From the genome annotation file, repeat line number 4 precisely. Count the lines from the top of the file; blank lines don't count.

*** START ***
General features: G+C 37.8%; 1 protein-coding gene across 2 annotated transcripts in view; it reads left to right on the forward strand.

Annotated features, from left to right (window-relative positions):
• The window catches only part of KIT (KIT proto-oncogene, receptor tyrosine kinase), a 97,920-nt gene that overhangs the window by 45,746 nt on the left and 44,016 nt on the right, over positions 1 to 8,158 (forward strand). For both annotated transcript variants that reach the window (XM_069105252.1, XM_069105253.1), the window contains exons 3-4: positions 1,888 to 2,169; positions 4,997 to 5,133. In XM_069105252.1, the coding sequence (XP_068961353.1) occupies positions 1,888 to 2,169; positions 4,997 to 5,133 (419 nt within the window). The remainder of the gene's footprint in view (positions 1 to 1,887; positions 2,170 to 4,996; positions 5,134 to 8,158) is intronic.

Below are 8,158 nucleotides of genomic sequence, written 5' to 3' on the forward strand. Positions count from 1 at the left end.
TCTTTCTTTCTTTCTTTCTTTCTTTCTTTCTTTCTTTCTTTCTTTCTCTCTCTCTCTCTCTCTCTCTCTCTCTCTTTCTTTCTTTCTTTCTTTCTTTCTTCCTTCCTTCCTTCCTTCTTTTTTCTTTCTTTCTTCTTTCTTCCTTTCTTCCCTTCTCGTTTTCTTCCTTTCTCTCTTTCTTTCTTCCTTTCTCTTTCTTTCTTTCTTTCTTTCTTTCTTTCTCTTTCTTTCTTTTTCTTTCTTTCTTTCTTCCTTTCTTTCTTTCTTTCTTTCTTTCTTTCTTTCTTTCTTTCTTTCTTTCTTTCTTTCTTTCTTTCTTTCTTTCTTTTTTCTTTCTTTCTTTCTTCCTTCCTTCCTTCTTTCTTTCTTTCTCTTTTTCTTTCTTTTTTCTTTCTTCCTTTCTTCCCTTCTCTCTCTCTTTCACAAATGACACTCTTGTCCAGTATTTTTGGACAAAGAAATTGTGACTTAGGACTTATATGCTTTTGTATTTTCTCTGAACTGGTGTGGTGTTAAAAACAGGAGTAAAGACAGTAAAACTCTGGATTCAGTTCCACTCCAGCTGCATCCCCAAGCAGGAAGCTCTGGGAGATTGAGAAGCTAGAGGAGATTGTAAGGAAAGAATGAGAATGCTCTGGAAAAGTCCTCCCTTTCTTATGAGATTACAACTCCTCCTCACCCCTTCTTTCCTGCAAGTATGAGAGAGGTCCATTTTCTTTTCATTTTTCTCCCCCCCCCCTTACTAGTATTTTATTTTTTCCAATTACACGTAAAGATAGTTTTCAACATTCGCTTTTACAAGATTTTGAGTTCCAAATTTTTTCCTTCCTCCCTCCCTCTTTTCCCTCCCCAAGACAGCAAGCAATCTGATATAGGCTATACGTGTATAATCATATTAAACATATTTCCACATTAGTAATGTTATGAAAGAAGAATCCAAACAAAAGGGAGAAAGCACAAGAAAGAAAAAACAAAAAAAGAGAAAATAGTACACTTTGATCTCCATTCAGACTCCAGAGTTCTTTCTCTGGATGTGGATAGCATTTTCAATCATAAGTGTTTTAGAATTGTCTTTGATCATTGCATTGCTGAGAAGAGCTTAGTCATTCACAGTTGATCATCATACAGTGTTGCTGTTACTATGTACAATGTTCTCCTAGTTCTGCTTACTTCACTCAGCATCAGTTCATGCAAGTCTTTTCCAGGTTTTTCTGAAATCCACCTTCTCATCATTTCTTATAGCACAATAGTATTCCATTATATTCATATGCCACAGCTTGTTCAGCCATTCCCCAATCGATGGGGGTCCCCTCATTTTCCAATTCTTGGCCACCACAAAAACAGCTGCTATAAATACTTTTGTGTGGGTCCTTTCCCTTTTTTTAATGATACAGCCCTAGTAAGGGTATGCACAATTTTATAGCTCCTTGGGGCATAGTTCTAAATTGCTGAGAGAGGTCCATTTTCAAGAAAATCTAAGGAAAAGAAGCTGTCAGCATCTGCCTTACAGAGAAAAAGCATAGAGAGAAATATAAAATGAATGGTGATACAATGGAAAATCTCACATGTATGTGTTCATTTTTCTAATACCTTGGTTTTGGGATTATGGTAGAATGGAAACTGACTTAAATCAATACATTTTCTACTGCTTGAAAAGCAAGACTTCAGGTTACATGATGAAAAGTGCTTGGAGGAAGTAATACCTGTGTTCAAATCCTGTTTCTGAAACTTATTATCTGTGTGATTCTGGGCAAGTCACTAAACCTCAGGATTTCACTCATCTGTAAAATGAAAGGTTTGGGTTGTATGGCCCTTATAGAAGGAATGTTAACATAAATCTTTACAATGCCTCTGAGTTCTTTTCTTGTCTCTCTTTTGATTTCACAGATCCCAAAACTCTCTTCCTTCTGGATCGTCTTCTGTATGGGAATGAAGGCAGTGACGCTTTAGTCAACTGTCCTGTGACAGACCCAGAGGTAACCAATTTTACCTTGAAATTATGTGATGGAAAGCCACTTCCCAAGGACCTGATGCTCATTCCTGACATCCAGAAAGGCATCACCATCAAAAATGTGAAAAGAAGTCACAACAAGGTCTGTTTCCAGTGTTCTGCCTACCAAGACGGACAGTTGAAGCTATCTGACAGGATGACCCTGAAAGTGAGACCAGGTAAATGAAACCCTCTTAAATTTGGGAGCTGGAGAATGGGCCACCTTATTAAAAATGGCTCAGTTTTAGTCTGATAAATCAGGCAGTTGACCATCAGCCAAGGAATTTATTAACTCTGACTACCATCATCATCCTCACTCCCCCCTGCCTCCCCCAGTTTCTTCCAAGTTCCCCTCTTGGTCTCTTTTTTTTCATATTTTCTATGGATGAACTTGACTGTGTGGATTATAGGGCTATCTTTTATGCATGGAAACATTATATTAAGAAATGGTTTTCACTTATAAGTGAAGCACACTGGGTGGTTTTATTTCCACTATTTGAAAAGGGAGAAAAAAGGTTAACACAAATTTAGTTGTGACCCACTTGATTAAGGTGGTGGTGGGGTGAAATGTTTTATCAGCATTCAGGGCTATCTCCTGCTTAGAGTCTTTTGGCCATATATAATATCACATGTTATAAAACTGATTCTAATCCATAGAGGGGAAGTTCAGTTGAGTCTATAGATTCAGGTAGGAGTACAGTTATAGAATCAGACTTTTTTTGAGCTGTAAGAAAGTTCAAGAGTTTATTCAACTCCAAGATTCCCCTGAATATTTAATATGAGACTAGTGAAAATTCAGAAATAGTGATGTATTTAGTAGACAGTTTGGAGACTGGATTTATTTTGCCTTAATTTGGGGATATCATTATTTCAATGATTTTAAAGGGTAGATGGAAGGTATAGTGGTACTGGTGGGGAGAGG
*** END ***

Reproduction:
Below are 8,158 nucleotides of genomic sequence, written 5' to 3' on the forward strand. Positions count from 1 at the left end.